The primary human visual pathway conveys the majority of retinal fibers to the lateral geniculate nucleus of the thalamus and then, via the optic radiations, to the primary visual cortex (V1) (the retino-geniculo-striate pathway). V1 is the main distributor of visual information to extrastriate visual areas, for further processing. A secondary visual pathway (the retino-collicular pathway) routes a minority of retinal fibers directly to the Superior Colliculus (a midbrain structure), which also has reciprocal connections with striate and extrastriate visual cortices (May, 2006).
Patients with lateralized damages to the primary visual cortex (V1) or to the neural pathway feeding V1 often develop homonymous hemianopia, a visual field defect with the loss of conscious vision in one hemifield. Hemianopic patients cannot perceive visual stimuli presented in the blind hemifield; moreover, they show the inability to spontaneously develop effective oculomotor strategies to compensate for the visual field loss (Hildebrandt et al., 1999; Zihl, 2000; Tant et al., 2002).
Despite the visual deficit, hemianopic patients can preserve the ability to integrate audiovisual stimuli in the affected field, with beneficial effects (Frassinetti et al., 2005; Leo et al., 2008). In particular, data by Frassinetti and colleagues (Frassinetti et al., 2005) show that patients performing a visual detection task, while maintaining central fixation, significantly improved conscious visual detections in the affected field, when the auditory stimuli were applied in spatial and temporal coincidence with the visual targets.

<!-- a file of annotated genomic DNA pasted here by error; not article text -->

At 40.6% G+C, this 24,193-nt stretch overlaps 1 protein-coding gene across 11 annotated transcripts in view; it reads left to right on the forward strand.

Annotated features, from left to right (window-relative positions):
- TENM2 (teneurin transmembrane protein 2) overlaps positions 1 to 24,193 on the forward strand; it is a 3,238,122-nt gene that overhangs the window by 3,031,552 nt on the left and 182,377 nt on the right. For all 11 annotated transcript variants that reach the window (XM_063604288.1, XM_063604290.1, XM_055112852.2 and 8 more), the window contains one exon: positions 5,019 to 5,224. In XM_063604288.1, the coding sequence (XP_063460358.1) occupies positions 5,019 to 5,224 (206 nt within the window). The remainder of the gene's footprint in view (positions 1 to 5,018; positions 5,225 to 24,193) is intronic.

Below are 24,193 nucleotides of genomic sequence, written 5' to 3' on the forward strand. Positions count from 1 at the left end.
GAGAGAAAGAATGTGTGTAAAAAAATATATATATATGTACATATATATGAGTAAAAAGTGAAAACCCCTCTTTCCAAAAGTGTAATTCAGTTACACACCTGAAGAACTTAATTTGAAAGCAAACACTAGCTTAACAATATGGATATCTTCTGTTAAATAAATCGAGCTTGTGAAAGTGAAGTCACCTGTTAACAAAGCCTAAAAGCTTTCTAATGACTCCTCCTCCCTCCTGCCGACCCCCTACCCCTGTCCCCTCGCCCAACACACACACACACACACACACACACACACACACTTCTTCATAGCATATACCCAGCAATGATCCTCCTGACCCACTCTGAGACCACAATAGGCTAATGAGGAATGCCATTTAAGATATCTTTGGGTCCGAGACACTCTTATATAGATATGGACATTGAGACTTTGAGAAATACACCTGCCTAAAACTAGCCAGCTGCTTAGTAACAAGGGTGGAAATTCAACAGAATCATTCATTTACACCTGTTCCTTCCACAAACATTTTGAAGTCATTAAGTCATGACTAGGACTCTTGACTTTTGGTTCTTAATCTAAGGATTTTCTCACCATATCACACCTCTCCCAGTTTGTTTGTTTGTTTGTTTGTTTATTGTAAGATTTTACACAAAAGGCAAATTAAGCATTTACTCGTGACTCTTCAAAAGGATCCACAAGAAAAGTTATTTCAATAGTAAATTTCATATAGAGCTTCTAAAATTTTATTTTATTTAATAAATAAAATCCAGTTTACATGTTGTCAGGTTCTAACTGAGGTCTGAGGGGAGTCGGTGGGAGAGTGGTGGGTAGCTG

The Superior Colliculus is the most likely structure mediating this multisensory improvement, because of its anatomical connections and the properties of its neuronal responses. Indeed, SC neurons receive not only visual information but also signals from other different sensory modalities, such as audition (Meredith and Stein, 1986; Stein and Meredith, 1993; May, 2006). Visual and auditory information are integrated in multisensory SC neurons according to specific principles (Stein and Meredith, 1993): an audiovisual stimulation elicits a stronger neuronal activation than each single component, when the visual and auditory components are presented in spatial and temporal register (spatial and temporal principle). Moreover, a proportionally greater enhancement of multisensory neuronal activation is evoked when weakly effective unisensory stimuli are combined, compared to the combination of highly effective stimuli (inverse effectiveness principle). The SC integrative principles have strong implications in hemianopia, as the SC and the retino-collicular pathway are preserved in these patients. Visual retinal input to SC, although weak, can still be efficiently combined with an accessory auditory input thanks to the inverse effectiveness principle, provided the rule of spatial and temporal proximity is satisfied. Furthermore, SC multisensory enhancement can affect cortical visual processing thanks to the projections from the SC to the visual cortices.